Hunterdon County — where there’s lots of parks and health clubs, an ample pool of doctors, and not much child poverty or unemployment — is home to New Jersey’s healthiest people for the fifth consecutive year, according to a study that will be released today.
There’s nothing more important then economic stability to help foster good health, said James Marks, the foundation’s senior vice president. Factors like income, safety and public safety and education are the among biggest ones in judging the healthiest counties in the report, which also measures people’s behaviors, access to health care and environmental quality.
"Economics is really important, directly and indirectly. You get better housing and access to quality food," Marks said. "A higher income family is more apt to send children to better schools." The other counties determined New Jersey’s healthiest are Somerset, Morris, Bergen and Middlesex. The least healthy counties also include Essex, Atlantic, Salem and Camden.
The report found:
• Essex County residents are nearly twice as likely to die prematurely than those who live in Hunterdon County.
• Union County, the tenth-healthiest, has double the violent crime rate as its neighbor, Middlesex County, which ranked fifth overall.
• Monmouth and Ocean counties are sixth and seventh healthiest, respectively, but Ocean has twice as many poor children and 9 percent fewer college graduates.
It’s difficult to shake up the rankings year by year, Marks acknowledged. But government officials in counties across the country have used the foundation’s data to advocate for public projects that encourage healthy living. For example, The United Way received a grant to hold community meetings and rally support for improving early childhood education, based on the need identified by the county rankings, Marks said. "What we are seeing and excited about is over the last few years, this is serving as a call of action to leaders in the state," Marks said. "We are in this together and we need to create a culture of health. This data exists, and we’re making it visible in a standardized way and putting it in the hands of the community." The foundation says the findings can be used to make improvements even in counties that have gotten good health grades. Somerset County, for example, ranks second healthiest — largely because of the benefits of wealth and relatively few people who are out of work and don’t have insurance. But Somerset ranks last for environmental factors such as drinking water and air quality violations, as well as long commutes to work. Public officials could decide to tackle these problems now that they have been identified and compared to the rest of the state, Marks said. "These rankings really can help a community decide what to work on when they have a discussion local leaders," Marks said. The foundation conducts the research project with the University of Wisconsin Population Health Institute using the most recent government data, ranging from 2010 to 2013, according to the report. Leaders of the foundation, public health officials and lawmakers will discuss the findings at a Statehouse news conference this morning. The report may be found here. New Jersey healthy county rankings:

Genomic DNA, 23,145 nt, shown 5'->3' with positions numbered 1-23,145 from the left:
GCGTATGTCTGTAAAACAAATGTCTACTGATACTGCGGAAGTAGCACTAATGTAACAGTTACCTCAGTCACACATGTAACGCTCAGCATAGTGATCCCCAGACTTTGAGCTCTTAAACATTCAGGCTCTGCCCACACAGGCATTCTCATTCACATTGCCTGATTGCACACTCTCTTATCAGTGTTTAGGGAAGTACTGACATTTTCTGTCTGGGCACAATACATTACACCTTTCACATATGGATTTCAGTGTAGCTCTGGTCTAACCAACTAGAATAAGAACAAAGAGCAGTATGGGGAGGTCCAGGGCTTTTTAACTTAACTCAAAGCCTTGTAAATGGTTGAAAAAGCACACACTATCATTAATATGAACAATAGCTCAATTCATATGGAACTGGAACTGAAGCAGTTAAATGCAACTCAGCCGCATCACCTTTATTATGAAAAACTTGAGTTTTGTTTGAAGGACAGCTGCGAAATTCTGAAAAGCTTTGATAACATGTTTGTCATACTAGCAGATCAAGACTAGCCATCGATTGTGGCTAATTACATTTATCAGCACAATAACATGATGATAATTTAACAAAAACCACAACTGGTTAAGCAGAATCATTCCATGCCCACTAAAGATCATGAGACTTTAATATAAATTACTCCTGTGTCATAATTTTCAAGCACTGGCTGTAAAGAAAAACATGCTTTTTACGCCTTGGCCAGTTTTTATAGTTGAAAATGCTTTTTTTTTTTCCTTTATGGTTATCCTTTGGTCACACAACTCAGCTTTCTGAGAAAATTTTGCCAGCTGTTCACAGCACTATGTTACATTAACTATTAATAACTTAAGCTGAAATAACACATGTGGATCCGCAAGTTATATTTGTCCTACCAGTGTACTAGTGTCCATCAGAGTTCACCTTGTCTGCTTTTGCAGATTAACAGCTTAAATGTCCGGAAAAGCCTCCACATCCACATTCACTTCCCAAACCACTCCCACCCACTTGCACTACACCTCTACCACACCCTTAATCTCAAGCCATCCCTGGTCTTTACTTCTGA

Content gathered & updated by the Bergen Review Media team.